Mr Lee reiterated during the Asean-Japan Summit, at which Japan was represented by Prime Minister Fumio Kishida, that Singapore has “consistently and strongly condemned” North Korea’s long-range missile launches.

“We also hope that long outstanding matters, such as the abductions issue, can be resolved at long last,” said Mr Lee. 

The “abductions issue” refers to Japanese citizens abducted by the North Korean regime decades ago, in a bid to train spies or steal their identities for espionage purposes. 


Across the different summits, Mr Lee also spoke about deepening areas of collaboration in cybersecurity, the digital and green economies, and in connectivity, among other areas, between Asean and its respective partners.

At the Asean-China Summit, Mr Lee suggested two areas of cooperation: 

  • On connectivity, Mr Lee suggested a further liberalisation of the Asean-China Air Transport Agreement, to encourage more people-to-people exchanges
  • On the digital economy, to support Asean’s efforts to forge the Digital Economy Framework Agreement to allow for more seamless cross-border digital transactions 

At the Asean-US Summit, Mr Lee said that coorperation will be strengthened on several fronts, such as: 

  • The Comprehensive Strategic Partnership launched last year gives Asean the platform to further elevate relations with the US, as does engagements such as the Asean-US Summit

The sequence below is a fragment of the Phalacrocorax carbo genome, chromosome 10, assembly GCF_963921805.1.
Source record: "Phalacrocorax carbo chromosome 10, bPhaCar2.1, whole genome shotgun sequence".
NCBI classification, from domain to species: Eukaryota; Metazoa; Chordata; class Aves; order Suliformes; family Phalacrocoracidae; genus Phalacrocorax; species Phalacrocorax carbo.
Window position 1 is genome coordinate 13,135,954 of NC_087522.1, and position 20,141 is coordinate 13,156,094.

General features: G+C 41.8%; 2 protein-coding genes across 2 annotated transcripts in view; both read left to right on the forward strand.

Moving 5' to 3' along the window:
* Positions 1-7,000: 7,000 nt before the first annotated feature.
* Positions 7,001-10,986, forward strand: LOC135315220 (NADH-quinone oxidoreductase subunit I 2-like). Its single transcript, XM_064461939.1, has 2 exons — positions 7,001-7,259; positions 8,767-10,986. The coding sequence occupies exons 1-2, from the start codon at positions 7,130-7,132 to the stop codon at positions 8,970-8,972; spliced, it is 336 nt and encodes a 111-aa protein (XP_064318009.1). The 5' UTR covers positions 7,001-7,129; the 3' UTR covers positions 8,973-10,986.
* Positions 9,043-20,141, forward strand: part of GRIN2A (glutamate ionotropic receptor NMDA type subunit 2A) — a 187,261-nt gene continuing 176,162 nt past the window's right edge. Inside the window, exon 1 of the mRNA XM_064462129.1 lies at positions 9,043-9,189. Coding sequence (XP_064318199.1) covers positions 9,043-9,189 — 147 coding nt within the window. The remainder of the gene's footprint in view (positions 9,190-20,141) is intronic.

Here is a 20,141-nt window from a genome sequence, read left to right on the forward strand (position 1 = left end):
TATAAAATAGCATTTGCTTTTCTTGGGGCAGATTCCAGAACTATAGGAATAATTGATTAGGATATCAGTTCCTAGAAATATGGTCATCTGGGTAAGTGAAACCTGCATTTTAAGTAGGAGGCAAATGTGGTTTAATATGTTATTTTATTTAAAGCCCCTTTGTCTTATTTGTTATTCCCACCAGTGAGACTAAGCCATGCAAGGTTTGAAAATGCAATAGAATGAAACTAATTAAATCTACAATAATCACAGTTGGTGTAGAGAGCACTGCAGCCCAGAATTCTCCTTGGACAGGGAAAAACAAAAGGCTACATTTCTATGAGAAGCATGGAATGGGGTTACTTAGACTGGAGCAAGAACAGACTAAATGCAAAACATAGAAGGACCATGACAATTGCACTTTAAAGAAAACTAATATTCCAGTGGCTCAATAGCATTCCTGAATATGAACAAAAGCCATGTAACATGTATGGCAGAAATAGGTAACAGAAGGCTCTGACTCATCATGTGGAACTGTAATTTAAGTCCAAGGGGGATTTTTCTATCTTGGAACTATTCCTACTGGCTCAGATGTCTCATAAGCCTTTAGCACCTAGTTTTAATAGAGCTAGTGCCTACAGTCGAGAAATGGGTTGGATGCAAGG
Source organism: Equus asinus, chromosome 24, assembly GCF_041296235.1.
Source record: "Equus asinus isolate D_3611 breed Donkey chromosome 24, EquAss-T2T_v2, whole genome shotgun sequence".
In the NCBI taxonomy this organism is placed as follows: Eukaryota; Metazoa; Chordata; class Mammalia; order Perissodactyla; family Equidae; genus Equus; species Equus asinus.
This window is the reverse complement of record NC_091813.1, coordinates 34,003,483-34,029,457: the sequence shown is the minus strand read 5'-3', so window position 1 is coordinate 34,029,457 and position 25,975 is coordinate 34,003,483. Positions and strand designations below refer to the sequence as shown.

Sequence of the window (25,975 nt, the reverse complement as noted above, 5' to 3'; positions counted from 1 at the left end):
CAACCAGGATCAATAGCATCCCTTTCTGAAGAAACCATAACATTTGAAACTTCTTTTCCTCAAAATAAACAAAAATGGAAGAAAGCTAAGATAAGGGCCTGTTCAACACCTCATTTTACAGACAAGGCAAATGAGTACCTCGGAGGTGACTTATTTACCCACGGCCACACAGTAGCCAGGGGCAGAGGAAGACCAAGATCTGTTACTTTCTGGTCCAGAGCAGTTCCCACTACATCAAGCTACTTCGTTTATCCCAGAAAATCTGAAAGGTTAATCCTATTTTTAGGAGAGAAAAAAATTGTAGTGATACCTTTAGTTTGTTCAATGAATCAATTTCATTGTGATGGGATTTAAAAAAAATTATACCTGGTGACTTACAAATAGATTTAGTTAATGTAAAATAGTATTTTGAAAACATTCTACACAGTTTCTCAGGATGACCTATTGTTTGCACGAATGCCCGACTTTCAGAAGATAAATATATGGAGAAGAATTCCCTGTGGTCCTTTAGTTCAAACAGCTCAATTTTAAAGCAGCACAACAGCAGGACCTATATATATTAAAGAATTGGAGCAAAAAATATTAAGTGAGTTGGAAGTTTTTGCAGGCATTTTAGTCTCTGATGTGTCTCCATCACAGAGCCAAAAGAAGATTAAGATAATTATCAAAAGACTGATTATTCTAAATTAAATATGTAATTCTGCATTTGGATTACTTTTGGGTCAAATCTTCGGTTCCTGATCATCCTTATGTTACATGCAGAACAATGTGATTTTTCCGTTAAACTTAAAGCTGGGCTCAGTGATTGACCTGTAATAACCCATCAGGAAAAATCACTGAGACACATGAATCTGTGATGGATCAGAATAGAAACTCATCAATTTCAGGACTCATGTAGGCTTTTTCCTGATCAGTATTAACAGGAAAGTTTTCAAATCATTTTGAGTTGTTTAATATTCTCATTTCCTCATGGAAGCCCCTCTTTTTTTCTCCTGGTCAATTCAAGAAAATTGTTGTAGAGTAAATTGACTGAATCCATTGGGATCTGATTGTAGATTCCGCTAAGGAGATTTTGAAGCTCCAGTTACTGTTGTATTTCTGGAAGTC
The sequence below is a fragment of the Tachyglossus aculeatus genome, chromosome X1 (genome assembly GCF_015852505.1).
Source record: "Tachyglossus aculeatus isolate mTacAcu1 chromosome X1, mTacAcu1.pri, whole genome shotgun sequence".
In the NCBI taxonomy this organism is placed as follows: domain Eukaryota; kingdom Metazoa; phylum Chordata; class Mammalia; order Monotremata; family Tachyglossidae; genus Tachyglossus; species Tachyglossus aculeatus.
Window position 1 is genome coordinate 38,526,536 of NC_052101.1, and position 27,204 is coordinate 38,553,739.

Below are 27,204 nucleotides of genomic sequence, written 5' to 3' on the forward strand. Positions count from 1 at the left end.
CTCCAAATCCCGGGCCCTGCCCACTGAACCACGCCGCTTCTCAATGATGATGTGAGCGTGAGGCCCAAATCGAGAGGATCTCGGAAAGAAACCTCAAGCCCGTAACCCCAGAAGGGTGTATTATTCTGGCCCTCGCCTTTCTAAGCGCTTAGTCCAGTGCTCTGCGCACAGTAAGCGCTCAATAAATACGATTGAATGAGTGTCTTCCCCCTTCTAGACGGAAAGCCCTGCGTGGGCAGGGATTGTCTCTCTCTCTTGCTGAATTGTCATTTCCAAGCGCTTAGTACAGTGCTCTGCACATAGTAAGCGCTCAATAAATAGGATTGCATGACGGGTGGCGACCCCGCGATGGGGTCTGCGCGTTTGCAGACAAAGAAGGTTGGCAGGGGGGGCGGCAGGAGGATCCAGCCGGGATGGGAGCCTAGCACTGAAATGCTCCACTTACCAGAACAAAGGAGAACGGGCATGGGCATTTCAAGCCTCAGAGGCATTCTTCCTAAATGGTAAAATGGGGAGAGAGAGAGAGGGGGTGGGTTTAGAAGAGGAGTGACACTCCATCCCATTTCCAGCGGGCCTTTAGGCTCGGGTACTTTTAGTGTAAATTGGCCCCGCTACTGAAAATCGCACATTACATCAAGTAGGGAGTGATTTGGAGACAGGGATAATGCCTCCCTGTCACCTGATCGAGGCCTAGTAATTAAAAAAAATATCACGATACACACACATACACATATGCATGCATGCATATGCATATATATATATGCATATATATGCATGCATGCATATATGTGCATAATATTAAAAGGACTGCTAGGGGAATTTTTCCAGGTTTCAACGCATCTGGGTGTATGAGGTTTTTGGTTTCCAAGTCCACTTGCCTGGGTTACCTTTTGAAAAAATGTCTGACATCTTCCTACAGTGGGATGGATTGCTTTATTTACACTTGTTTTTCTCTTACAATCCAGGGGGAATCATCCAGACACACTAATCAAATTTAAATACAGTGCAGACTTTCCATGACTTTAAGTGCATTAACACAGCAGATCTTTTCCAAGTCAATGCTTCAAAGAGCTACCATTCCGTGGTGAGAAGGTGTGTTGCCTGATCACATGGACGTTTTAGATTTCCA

• Sectoral engagements, such as the Asean-US Energy Cooperation, help to facilitate the US’ support for the region’s green energy transition
  • Asean also welcomes the US to share its expertise in big data, AI governance, and standards to help Asean’s digital development

For the Asean Plus Three Summit, Mr Lee highlighted several areas of cooperation: 

  • Strengthen the capacity to combat future public health threats, such as through the operationalisation of the Asean Centre for Public Health Emergencies and Emerging Diseases 
  • To step up cooperation in the emerging digital and green economies, such as through the Asean leaders’ Statement on the development of the electric vehicle ecosystem

On Wednesday, Mr Lee also met with Timor-Leste Prime Minister Jose “Xanana” Gusmão on the sidelines of the Asean Summit.

Mr Lee congratulated Mr Gusmão on his appointment as Prime Minister in July, and agreed to “work together to explore new and meaningful areas of cooperation”, said the Prime Minister’s Office.